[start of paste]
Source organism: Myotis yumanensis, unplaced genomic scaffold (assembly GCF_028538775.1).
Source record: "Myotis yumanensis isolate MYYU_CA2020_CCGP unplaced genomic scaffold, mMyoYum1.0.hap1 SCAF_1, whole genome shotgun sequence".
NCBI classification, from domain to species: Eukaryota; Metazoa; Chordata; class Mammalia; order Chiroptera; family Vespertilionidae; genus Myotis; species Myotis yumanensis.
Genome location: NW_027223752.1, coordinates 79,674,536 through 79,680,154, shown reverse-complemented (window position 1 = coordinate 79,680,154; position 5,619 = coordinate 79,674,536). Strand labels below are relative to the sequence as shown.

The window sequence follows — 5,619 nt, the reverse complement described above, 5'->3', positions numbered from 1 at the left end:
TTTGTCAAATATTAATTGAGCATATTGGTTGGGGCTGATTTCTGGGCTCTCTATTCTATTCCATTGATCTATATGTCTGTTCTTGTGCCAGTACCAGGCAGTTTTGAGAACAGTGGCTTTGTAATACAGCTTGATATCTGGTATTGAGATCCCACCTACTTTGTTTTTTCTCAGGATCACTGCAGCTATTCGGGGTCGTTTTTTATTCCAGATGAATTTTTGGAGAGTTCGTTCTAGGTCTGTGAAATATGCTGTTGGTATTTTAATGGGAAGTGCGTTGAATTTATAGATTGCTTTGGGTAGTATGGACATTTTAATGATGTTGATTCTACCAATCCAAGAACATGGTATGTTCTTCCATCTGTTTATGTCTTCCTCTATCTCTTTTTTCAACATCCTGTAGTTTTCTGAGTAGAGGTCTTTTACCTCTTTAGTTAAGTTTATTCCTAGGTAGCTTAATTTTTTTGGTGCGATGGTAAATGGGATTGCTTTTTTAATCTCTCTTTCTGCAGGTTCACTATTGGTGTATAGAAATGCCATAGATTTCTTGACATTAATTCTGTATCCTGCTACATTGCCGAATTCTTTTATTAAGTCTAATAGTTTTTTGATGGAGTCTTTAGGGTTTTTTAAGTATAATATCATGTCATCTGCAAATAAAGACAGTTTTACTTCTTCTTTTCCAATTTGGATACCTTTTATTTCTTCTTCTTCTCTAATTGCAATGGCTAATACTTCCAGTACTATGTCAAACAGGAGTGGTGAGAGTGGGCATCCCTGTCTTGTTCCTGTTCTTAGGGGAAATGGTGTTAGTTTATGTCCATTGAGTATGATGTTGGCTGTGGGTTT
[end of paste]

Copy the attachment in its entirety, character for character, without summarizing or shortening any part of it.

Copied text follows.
Source organism: Myotis yumanensis, unplaced genomic scaffold (assembly GCF_028538775.1).
Source record: "Myotis yumanensis isolate MYYU_CA2020_CCGP unplaced genomic scaffold, mMyoYum1.0.hap1 SCAF_1, whole genome shotgun sequence".
NCBI classification, from domain to species: Eukaryota; Metazoa; Chordata; class Mammalia; order Chiroptera; family Vespertilionidae; genus Myotis; species Myotis yumanensis.
Genome location: NW_027223752.1, coordinates 79,674,536 through 79,680,154, shown reverse-complemented (window position 1 = coordinate 79,680,154; position 5,619 = coordinate 79,674,536). Strand labels below are relative to the sequence as shown.

The window sequence follows — 5,619 nt, the reverse complement described above, 5'->3', positions numbered from 1 at the left end:
TTTGTCAAATATTAATTGAGCATATTGGTTGGGGCTGATTTCTGGGCTCTCTATTCTATTCCATTGATCTATATGTCTGTTCTTGTGCCAGTACCAGGCAGTTTTGAGAACAGTGGCTTTGTAATACAGCTTGATATCTGGTATTGAGATCCCACCTACTTTGTTTTTTCTCAGGATCACTGCAGCTATTCGGGGTCGTTTTTTATTCCAGATGAATTTTTGGAGAGTTCGTTCTAGGTCTGTGAAATATGCTGTTGGTATTTTAATGGGAAGTGCGTTGAATTTATAGATTGCTTTGGGTAGTATGGACATTTTAATGATGTTGATTCTACCAATCCAAGAACATGGTATGTTCTTCCATCTGTTTATGTCTTCCTCTATCTCTTTTTTCAACATCCTGTAGTTTTCTGAGTAGAGGTCTTTTACCTCTTTAGTTAAGTTTATTCCTAGGTAGCTTAATTTTTTTGGTGCGATGGTAAATGGGATTGCTTTTTTAATCTCTCTTTCTGCAGGTTCACTATTGGTGTATAGAAATGCCATAGATTTCTTGACATTAATTCTGTATCCTGCTACATTGCCGAATTCTTTTATTAAGTCTAATAGTTTTTTGATGGAGTCTTTAGGGTTTTTTAAGTATAATATCATGTCATCTGCAAATAAAGACAGTTTTACTTCTTCTTTTCCAATTTGGATACCTTTTATTTCTTCTTCTTCTCTAATTGCAATGGCTAATACTTCCAGTACTATGTCAAACAGGAGTGGTGAGAGTGGGCATCCCTGTCTTGTTCCTGTTCTTAGGGGAAATGGTGTTAGTTTATGTCCATTGAGTATGATGTTGGCTGTGGGTTT